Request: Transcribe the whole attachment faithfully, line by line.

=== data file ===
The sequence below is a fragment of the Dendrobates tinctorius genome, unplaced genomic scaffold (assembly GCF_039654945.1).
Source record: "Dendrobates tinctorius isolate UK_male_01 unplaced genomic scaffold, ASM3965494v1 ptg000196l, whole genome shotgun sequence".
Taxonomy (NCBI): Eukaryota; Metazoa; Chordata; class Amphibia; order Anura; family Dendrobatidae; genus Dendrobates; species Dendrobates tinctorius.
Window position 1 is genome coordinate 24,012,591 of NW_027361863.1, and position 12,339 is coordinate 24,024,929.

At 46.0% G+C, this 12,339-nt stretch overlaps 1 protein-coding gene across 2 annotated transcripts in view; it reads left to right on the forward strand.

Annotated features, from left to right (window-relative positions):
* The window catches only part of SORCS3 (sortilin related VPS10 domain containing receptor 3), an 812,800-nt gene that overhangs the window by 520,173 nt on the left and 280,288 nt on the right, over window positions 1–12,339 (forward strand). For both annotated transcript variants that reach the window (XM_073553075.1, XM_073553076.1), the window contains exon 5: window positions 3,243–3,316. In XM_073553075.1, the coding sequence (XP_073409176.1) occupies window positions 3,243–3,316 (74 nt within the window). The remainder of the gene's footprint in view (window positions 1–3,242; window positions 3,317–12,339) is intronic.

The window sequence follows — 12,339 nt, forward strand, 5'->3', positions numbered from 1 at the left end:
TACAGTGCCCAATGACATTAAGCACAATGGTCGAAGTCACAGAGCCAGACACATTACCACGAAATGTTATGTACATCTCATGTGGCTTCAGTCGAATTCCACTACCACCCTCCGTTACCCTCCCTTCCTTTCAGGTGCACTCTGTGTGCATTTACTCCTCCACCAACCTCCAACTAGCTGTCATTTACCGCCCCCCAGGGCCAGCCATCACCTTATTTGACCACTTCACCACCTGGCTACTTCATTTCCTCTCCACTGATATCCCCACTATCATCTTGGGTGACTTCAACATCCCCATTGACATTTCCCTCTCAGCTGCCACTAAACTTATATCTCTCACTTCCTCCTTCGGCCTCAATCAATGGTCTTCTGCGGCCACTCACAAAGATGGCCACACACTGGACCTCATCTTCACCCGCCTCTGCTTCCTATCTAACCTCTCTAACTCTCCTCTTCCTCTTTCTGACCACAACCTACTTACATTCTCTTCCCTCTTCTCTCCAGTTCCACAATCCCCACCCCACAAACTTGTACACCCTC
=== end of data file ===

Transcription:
The sequence below is a fragment of the Dendrobates tinctorius genome, unplaced genomic scaffold (assembly GCF_039654945.1).
Source record: "Dendrobates tinctorius isolate UK_male_01 unplaced genomic scaffold, ASM3965494v1 ptg000196l, whole genome shotgun sequence".
Taxonomy (NCBI): Eukaryota; Metazoa; Chordata; class Amphibia; order Anura; family Dendrobatidae; genus Dendrobates; species Dendrobates tinctorius.
Window position 1 is genome coordinate 24,012,591 of NW_027361863.1, and position 12,339 is coordinate 24,024,929.

At 46.0% G+C, this 12,339-nt stretch overlaps 1 protein-coding gene across 2 annotated transcripts in view; it reads left to right on the forward strand.

Annotated features, from left to right (window-relative positions):
* The window catches only part of SORCS3 (sortilin related VPS10 domain containing receptor 3), an 812,800-nt gene that overhangs the window by 520,173 nt on the left and 280,288 nt on the right, over window positions 1–12,339 (forward strand). For both annotated transcript variants that reach the window (XM_073553075.1, XM_073553076.1), the window contains exon 5: window positions 3,243–3,316. In XM_073553075.1, the coding sequence (XP_073409176.1) occupies window positions 3,243–3,316 (74 nt within the window). The remainder of the gene's footprint in view (window positions 1–3,242; window positions 3,317–12,339) is intronic.

The window sequence follows — 12,339 nt, forward strand, 5'->3', positions numbered from 1 at the left end:
TACAGTGCCCAATGACATTAAGCACAATGGTCGAAGTCACAGAGCCAGACACATTACCACGAAATGTTATGTACATCTCATGTGGCTTCAGTCGAATTCCACTACCACCCTCCGTTACCCTCCCTTCCTTTCAGGTGCACTCTGTGTGCATTTACTCCTCCACCAACCTCCAACTAGCTGTCATTTACCGCCCCCCAGGGCCAGCCATCACCTTATTTGACCACTTCACCACCTGGCTACTTCATTTCCTCTCCACTGATATCCCCACTATCATCTTGGGTGACTTCAACATCCCCATTGACATTTCCCTCTCAGCTGCCACTAAACTTATATCTCTCACTTCCTCCTTCGGCCTCAATCAATGGTCTTCTGCGGCCACTCACAAAGATGGCCACACACTGGACCTCATCTTCACCCGCCTCTGCTTCCTATCTAACCTCTCTAACTCTCCTCTTCCTCTTTCTGACCACAACCTACTTACATTCTCTTCCCTCTTCTCTCCAGTTCCACAATCCCCACCCCACAAACTTGTACACCCTC